Memorial Day remembrances don’t come naturally in our culture. Entertainment and indulgence-oriented, we’re so fixated on thinking of the day as the start of summer, a three-day weekend event and an excuse to head to the campground (these days with tons of electronic entertainment devices – so much for roughing it) that we barely give the why of Memorial Day a thought.
That being the case, when you pack your portable DVD player into the crossover SUV as you head to Lake Chelan or Cannon Beach or wherever, make sure you include a copy of Taking Chance, a movie that’s become a Memorial Day tradition for me.
It’s a simple and true story about a fallen Marine, PFC Chance Phelps, a young man from Wyoming, whose body needs to be escorted from the military mortuary at Dover, DE to his home. A Marine officer, Lt. Col. Mike Strobl, who is frustrated by his desk-bound duty at the Pentagon, volunteers for the job in order to re-connect with the reality of the consequences of war.
Throughout the movie, ordinary Americans from a teenaged hearse driver to airline workers and passengers to motorists to old World War II and Korean War veterans at an American Legion post in Wyoming show Col. Strobl and Chance respect and deference befitting the occasion. It’s rare these days to see a Hollywood production get it so right, but with Taking Chance it’s pitch-perfect.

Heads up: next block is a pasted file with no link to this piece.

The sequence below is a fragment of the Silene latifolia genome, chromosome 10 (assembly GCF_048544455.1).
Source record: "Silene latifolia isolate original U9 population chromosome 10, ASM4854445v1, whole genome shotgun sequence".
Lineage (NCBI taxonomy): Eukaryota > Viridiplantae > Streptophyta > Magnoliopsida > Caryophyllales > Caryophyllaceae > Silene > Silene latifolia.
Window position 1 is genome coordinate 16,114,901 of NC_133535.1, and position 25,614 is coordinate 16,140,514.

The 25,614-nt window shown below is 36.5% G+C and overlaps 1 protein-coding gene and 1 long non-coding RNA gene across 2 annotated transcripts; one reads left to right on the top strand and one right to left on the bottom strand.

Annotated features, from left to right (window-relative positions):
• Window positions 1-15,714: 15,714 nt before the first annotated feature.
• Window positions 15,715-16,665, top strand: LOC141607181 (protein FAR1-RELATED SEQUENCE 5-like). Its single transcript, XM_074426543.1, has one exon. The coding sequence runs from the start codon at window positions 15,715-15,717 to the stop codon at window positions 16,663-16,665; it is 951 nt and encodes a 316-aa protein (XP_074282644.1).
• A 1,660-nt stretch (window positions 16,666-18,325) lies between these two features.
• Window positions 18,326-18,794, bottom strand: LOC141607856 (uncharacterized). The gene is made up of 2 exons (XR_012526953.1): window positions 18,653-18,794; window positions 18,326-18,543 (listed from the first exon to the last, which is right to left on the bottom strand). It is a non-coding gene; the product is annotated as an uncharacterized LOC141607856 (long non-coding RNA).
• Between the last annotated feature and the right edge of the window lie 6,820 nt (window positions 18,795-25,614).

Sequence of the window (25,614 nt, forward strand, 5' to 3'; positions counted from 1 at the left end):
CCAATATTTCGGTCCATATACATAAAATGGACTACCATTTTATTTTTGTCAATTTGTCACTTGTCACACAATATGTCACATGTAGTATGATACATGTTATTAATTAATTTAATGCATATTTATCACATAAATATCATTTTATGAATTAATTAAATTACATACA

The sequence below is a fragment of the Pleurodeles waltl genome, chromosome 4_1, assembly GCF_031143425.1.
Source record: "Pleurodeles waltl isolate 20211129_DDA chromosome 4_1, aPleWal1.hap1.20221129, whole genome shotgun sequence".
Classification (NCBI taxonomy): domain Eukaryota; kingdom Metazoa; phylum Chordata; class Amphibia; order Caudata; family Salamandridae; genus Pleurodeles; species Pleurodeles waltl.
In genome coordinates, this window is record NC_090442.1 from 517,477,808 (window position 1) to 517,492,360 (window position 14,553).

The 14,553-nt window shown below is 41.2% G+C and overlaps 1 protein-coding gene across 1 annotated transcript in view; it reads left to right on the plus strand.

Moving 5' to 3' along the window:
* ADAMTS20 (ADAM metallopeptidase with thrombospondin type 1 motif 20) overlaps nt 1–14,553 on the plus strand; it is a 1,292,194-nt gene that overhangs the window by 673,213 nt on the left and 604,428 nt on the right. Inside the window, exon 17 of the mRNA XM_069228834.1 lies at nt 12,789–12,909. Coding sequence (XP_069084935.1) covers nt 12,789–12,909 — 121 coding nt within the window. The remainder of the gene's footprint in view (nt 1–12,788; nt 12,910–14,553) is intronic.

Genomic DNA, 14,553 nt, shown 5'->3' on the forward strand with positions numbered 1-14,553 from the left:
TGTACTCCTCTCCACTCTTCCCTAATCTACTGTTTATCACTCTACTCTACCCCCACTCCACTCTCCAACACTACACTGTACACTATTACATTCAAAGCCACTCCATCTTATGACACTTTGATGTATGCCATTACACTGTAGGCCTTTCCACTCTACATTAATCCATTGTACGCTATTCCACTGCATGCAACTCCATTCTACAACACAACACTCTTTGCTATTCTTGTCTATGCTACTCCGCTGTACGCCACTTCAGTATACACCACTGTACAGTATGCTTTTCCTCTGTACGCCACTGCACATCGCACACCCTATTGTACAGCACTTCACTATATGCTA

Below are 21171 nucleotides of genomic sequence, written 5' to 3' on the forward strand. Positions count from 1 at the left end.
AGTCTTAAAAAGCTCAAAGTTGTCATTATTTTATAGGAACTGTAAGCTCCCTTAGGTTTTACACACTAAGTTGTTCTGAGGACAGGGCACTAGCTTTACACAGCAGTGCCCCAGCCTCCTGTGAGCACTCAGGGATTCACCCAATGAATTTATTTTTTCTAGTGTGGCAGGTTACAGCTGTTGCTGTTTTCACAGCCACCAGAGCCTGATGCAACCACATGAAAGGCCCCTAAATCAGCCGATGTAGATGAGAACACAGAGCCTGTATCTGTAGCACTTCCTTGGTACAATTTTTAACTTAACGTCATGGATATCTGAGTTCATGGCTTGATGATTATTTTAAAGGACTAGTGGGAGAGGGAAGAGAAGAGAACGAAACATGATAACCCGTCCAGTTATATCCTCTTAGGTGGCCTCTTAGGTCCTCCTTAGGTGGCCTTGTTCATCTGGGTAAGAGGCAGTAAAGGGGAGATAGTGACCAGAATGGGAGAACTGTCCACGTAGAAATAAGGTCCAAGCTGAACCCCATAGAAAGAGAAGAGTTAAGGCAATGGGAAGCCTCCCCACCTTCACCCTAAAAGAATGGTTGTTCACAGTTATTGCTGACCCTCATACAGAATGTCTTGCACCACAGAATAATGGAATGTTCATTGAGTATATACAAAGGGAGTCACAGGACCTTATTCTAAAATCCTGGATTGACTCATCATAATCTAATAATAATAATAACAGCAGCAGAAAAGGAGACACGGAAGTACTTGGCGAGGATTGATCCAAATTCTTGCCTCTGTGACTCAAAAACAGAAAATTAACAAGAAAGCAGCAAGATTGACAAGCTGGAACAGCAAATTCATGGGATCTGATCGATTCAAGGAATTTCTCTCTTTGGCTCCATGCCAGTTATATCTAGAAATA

You can’t help but be moved watching a rough bunch of airline baggage handlers fall in to render honors as the casket carrying Chance is loaded onto the airplane.
The only “villain” in the piece is a TSA airport screener who is insensitive and rude toward Col. Strobl and disrespectful of his uniform and mission. Some things never change.
Too often casualties are mere statistics. Here, however, we watch the story of a human being and his last journey and the impact his service and sacrifice have on those who encounter him on that journey.
I first watched the movie with my oldest son, a senior non-commissioned officer in the army, on Memorial Day three years ago. He had just been transferred to Joint Base Lewis-McChord, and he was living with me in Lacey, WA. Certainly, I couldn’t think of a better way to think on the holiday, nor a better person with whom to do it.
My soldier-son, SFC Mark St. Clair, will spend this Memorial Day in Afghanistan. In July, he’ll be home for a little R&R and to get married to a young woman he met there who is in the navy. This is his fourth deployment, but it won’t be his last.
In our zeal to exercise our freedom and relative prosperity by enjoying the holiday, spending 78 minutes, the length of Taking Chance, being reminded why there’s a Memorial Day isn’t too much to ask.